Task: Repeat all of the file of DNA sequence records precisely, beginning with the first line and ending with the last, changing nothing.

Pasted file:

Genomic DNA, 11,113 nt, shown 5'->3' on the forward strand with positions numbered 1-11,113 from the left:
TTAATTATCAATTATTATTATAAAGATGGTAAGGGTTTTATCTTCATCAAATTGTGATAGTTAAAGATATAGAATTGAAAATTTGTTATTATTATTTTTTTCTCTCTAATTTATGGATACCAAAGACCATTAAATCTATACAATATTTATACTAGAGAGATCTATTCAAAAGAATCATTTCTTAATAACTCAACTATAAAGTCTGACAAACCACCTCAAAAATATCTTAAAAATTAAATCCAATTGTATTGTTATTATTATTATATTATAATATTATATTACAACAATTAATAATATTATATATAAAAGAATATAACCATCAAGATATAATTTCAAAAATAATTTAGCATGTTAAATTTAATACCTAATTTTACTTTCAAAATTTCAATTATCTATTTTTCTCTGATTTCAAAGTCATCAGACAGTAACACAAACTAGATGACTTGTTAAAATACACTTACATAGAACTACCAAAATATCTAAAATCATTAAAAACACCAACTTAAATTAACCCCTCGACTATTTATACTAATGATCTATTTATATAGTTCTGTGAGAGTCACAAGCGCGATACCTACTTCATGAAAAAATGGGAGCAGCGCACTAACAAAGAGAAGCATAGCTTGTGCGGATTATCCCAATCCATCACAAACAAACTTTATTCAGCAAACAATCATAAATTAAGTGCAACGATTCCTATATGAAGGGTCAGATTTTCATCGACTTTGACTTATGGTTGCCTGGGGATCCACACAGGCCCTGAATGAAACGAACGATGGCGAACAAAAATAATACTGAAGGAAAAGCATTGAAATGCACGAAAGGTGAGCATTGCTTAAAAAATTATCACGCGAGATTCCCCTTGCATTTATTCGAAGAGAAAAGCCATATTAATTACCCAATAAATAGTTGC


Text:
Genomic DNA, 11,113 nt, shown 5'->3' on the forward strand with positions numbered 1-11,113 from the left:
TTAATTATCAATTATTATTATAAAGATGGTAAGGGTTTTATCTTCATCAAATTGTGATAGTTAAAGATATAGAATTGAAAATTTGTTATTATTATTTTTTTCTCTCTAATTTATGGATACCAAAGACCATTAAATCTATACAATATTTATACTAGAGAGATCTATTCAAAAGAATCATTTCTTAATAACTCAACTATAAAGTCTGACAAACCACCTCAAAAATATCTTAAAAATTAAATCCAATTGTATTGTTATTATTATTATATTATAATATTATATTACAACAATTAATAATATTATATATAAAAGAATATAACCATCAAGATATAATTTCAAAAATAATTTAGCATGTTAAATTTAATACCTAATTTTACTTTCAAAATTTCAATTATCTATTTTTCTCTGATTTCAAAGTCATCAGACAGTAACACAAACTAGATGACTTGTTAAAATACACTTACATAGAACTACCAAAATATCTAAAATCATTAAAAACACCAACTTAAATTAACCCCTCGACTATTTATACTAATGATCTATTTATATAGTTCTGTGAGAGTCACAAGCGCGATACCTACTTCATGAAAAAATGGGAGCAGCGCACTAACAAAGAGAAGCATAGCTTGTGCGGATTATCCCAATCCATCACAAACAAACTTTATTCAGCAAACAATCATAAATTAAGTGCAACGATTCCTATATGAAGGGTCAGATTTTCATCGACTTTGACTTATGGTTGCCTGGGGATCCACACAGGCCCTGAATGAAACGAACGATGGCGAACAAAAATAATACTGAAGGAAAAGCATTGAAATGCACGAAAGGTGAGCATTGCTTAAAAAATTATCACGCGAGATTCCCCTTGCATTTATTCGAAGAGAAAAGCCATATTAATTACCCAATAAATAGTTGC